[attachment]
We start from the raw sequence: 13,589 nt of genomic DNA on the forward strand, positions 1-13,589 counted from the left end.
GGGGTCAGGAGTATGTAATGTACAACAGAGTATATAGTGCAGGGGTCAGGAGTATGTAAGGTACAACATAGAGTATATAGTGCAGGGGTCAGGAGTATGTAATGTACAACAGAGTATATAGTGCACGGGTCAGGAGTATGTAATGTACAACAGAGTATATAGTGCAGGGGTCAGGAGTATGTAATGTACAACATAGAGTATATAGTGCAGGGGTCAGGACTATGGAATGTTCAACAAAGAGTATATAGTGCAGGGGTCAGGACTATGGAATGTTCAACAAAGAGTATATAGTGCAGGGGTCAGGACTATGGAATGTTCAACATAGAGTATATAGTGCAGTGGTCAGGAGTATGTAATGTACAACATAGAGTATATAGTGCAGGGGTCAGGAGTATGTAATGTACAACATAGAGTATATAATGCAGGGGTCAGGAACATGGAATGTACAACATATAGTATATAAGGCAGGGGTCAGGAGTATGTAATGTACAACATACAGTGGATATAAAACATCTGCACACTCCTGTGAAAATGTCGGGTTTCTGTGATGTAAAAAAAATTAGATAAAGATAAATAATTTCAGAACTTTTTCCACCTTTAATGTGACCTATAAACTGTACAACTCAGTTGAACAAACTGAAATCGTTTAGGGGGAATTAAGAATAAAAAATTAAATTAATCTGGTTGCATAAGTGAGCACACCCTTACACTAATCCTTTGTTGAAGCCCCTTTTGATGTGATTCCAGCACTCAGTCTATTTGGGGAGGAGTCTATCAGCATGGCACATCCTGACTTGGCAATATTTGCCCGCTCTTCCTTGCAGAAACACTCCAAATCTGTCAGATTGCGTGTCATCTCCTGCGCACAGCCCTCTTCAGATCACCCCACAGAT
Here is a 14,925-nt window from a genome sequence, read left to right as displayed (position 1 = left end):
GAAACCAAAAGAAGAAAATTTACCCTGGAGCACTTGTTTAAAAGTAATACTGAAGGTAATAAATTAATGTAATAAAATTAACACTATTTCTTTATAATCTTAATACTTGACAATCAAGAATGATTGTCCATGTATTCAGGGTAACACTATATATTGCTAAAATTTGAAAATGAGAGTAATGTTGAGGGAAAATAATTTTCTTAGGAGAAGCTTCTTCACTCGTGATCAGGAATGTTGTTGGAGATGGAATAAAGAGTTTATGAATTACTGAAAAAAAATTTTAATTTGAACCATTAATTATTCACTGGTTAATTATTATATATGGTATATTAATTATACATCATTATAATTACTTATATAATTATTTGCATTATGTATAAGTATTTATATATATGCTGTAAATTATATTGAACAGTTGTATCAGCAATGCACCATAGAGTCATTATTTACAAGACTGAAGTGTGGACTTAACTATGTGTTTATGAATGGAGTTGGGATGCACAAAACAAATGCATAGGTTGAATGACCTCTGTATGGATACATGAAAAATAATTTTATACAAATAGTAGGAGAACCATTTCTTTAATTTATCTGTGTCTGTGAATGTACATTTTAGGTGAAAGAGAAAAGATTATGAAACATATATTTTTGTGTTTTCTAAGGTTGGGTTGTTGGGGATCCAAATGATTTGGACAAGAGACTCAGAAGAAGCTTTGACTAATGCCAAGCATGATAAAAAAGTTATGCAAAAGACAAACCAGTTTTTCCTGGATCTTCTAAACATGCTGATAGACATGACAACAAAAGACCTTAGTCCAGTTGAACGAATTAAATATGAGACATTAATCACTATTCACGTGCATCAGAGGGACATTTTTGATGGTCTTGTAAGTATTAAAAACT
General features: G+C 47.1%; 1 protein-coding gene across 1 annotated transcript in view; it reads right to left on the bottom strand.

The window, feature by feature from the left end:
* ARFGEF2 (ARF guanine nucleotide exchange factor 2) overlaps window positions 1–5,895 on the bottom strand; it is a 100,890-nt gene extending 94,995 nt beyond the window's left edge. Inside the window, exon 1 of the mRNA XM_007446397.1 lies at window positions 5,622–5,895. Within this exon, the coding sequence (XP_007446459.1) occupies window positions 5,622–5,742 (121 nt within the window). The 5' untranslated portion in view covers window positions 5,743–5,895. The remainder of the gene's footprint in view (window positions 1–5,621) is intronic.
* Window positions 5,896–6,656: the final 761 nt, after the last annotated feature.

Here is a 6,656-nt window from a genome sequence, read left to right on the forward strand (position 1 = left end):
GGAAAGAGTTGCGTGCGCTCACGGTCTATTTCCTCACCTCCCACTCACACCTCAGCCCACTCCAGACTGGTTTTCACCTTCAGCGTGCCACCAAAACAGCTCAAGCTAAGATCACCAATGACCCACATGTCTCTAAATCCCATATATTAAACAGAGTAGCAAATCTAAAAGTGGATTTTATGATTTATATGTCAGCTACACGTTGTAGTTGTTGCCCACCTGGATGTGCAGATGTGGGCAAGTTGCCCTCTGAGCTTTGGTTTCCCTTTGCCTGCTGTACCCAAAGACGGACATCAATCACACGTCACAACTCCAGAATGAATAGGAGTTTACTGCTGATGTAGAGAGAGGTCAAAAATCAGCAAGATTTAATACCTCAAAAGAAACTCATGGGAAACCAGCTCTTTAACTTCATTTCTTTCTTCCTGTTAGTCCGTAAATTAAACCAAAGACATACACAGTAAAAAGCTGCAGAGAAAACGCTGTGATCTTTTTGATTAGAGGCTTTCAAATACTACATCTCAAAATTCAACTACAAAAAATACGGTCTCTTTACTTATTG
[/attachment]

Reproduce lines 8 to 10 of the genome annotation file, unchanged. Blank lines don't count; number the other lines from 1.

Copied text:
* Window positions 5,896–6,656: the final 761 nt, after the last annotated feature.

Here is a 6,656-nt window from a genome sequence, read left to right on the forward strand (position 1 = left end):
GGAAAGAGTTGCGTGCGCTCACGGTCTATTTCCTCACCTCCCACTCACACCTCAGCCCACTCCAGACTGGTTTTCACCTTCAGCGTGCCACCAAAACAGCTCAAGCTAAGATCACCAATGACCCACATGTCTCTAAATCCCATATATTAAACAGAGTAGCAAATCTAAAAGTGGATTTTATGATTTATATGTCAGCTACACGTTGTAGTTGTTGCCCACCTGGATGTGCAGATGTGGGCAAGTTGCCCTCTGAGCTTTGGTTTCCCTTTGCCTGCTGTACCCAAAGACGGACATCAATCACACGTCACAACTCCAGAATGAATAGGAGTTTACTGCTGATGTAGAGAGAGGTCAAAAATCAGCAAGATTTAATACCTCAAAAGAAACTCATGGGAAACCAGCTCTTTAACTTCATTTCTTTCTTCCTGTTAGTCCGTAAATTAAACCAAAGACATACACAGTAAAAAGCTGCAGAGAAAACGCTGTGATCTTTTTGATTAGAGGCTTTCAAATACTACATCTCAAAATTCAACTACAAAAAATACGGTCTCTTTACTTATTG